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What is a Broadside?

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  • Written By: Mary McMahon
  • Edited By: Bronwyn Harris
  • Last Modified Date: 22 March 2014
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A broadside, or broadsheet, is a form of written communication which is typically designed to be posted in a public place. Traditionally, a broadside contains a mixture of text and images, with a large line of primary text to attract the eye of a viewer. During the heyday of the broadside, from the 1600s to the early twentieth century, the visual medium was used to convey information, issue proclamations, make revolutionary statements, or publish the lyrics to poetry and songs. Some artists still create broadsides, although they have been largely supplanted by glossy posters in the world of advertising.

Typically, a broadside is printed with movable type on a letterpress on over sized paper. The broadside is composed to create a strong visual impact, usually with several lines of large text such as “Attention Workingmen!” which will attract the eye. When the reader steps closer to the broadside, smaller fonts convey information or lay out a manifesto. Some traditional broadsides were also illustrated with small, simple engravings. While the broadside may be highly artistic, it is also designed to be easily readable, and broadsides were usually written in simple, clear language so that people from any educational or class background could read them.

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Typical uses for a broadside include informational sheets about people wanted by the authorities, official government proclamations, special editions of newspapers, revolutionary propaganda, parodies, poetry, and songs. In the United States, the most famous broadside in history is the first widely distributed version of the Declaration of Independence, which was printed on a single over-sized sheet of paper so that it could be posted in public for all to see. In many cities and towns, a large public space was set aside for the display of broadsides so that citizens could collect information and read about issues of interest in one central location.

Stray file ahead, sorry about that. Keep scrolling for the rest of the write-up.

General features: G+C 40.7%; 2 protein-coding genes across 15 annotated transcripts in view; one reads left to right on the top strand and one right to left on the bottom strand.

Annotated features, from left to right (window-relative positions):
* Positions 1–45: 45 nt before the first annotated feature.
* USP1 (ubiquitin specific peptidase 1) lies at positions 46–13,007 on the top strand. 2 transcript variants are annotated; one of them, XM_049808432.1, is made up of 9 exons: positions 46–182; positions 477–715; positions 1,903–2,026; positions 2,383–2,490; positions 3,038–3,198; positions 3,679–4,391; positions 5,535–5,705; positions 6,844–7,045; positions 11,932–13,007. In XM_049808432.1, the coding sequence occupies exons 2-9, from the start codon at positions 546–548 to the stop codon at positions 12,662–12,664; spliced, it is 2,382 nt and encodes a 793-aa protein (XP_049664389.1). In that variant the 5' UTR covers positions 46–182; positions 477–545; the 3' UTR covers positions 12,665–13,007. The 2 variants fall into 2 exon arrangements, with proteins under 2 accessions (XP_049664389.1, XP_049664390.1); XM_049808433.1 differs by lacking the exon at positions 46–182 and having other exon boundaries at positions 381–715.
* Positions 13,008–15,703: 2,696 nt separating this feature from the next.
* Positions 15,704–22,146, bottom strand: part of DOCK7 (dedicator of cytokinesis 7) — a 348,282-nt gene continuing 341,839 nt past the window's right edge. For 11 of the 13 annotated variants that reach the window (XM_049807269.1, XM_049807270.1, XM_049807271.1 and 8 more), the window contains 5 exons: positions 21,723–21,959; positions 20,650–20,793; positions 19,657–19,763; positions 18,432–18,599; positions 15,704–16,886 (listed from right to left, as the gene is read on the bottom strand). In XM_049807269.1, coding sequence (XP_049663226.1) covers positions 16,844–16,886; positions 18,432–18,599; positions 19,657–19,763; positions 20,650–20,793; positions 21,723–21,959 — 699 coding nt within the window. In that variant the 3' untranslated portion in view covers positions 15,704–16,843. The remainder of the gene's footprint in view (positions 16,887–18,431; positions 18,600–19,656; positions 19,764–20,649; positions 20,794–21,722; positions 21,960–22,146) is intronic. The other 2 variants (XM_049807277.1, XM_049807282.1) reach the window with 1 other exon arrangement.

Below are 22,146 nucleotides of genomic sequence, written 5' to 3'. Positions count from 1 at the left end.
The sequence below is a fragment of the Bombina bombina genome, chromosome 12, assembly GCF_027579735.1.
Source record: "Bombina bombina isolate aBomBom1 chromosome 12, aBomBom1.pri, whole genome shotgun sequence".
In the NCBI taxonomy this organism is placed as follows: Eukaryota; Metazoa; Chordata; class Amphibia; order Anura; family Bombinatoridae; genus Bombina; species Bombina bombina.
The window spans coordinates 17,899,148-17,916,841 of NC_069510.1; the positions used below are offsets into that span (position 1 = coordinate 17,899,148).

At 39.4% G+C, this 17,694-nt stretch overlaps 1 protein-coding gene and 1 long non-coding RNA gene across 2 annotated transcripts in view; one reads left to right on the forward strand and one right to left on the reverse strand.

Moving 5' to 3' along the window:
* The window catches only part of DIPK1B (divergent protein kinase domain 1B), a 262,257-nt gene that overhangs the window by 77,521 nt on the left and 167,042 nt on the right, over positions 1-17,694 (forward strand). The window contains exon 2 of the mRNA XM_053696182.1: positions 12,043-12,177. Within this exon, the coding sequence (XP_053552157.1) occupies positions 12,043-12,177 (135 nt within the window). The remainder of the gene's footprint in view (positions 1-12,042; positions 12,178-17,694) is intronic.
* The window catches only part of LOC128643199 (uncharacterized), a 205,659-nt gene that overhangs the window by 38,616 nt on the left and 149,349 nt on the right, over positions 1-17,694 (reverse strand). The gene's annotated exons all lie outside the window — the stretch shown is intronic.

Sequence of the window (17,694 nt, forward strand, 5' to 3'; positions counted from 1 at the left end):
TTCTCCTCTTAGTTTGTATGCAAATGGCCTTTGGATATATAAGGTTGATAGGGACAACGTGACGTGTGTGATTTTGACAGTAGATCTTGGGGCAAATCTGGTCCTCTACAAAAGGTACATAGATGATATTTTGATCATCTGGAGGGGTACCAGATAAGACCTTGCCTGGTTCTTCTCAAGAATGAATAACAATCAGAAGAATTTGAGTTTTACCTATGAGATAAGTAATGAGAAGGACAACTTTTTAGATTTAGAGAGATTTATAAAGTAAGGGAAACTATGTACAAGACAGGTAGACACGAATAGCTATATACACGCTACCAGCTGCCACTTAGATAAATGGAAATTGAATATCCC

A broadside is distinguished from a poster because it is usually packed with information. For example, in the late twentieth century, when posters largely replaced broadsides, a poster advertising a strike or protest would contain images and a small section of text outlining who is protesting and when. In a broadside, the majority of the space on the paper would be filled with text, explaining the grievances of the marchers and the history of the movement as well as the date and time of the protest. A broadside is like a small encapsulation of an issue, while a poster assumes at least topical understanding.

In modern art, the broadside is sometimes used as an artistic medium. Some poets produce broadsides of their work, while other artists use the broadside to issue manifestos and display their typography skills. In the instance of modern art, the broadside may be minimalist, with a small amount of text, often in a variety of colors. The idea behind the modern art broadside is visual impact and an artistic statement, rather than the conveyance of information.

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